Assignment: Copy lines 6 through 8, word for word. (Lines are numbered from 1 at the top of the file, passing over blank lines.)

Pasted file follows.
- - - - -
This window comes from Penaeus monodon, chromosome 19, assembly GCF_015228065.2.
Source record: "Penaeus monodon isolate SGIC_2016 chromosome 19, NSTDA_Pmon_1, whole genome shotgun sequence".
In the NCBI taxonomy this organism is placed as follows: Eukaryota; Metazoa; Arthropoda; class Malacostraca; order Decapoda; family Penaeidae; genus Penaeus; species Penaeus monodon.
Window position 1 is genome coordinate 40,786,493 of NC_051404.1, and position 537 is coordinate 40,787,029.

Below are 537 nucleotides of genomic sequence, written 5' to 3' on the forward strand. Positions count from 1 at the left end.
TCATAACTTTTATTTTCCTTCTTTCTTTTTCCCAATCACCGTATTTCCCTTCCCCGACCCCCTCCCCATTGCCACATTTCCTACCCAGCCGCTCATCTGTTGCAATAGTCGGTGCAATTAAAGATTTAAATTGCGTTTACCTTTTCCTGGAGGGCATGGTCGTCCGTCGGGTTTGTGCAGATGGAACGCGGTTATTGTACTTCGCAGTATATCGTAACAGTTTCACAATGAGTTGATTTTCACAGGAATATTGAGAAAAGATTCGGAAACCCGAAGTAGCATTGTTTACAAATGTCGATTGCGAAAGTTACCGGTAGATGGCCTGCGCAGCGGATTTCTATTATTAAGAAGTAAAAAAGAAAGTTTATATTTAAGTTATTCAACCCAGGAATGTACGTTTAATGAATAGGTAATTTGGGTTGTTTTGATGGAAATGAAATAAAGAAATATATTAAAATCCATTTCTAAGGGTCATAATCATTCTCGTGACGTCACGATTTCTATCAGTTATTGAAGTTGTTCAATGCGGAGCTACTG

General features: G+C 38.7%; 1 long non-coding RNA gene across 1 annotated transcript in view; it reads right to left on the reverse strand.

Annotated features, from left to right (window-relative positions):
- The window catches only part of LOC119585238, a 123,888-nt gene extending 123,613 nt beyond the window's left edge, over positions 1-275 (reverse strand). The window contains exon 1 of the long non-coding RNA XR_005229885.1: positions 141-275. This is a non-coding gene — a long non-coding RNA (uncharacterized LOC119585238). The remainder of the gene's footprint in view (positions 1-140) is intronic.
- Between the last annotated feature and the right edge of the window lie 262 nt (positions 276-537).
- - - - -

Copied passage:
TCATAACTTTTATTTTCCTTCTTTCTTTTTCCCAATCACCGTATTTCCCTTCCCCGACCCCCTCCCCATTGCCACATTTCCTACCCAGCCGCTCATCTGTTGCAATAGTCGGTGCAATTAAAGATTTAAATTGCGTTTACCTTTTCCTGGAGGGCATGGTCGTCCGTCGGGTTTGTGCAGATGGAACGCGGTTATTGTACTTCGCAGTATATCGTAACAGTTTCACAATGAGTTGATTTTCACAGGAATATTGAGAAAAGATTCGGAAACCCGAAGTAGCATTGTTTACAAATGTCGATTGCGAAAGTTACCGGTAGATGGCCTGCGCAGCGGATTTCTATTATTAAGAAGTAAAAAAGAAAGTTTATATTTAAGTTATTCAACCCAGGAATGTACGTTTAATGAATAGGTAATTTGGGTTGTTTTGATGGAAATGAAATAAAGAAATATATTAAAATCCATTTCTAAGGGTCATAATCATTCTCGTGACGTCACGATTTCTATCAGTTATTGAAGTTGTTCAATGCGGAGCTACTG

General features: G+C 38.7%; 1 long non-coding RNA gene across 1 annotated transcript in view; it reads right to left on the reverse strand.

Annotated features, from left to right (window-relative positions):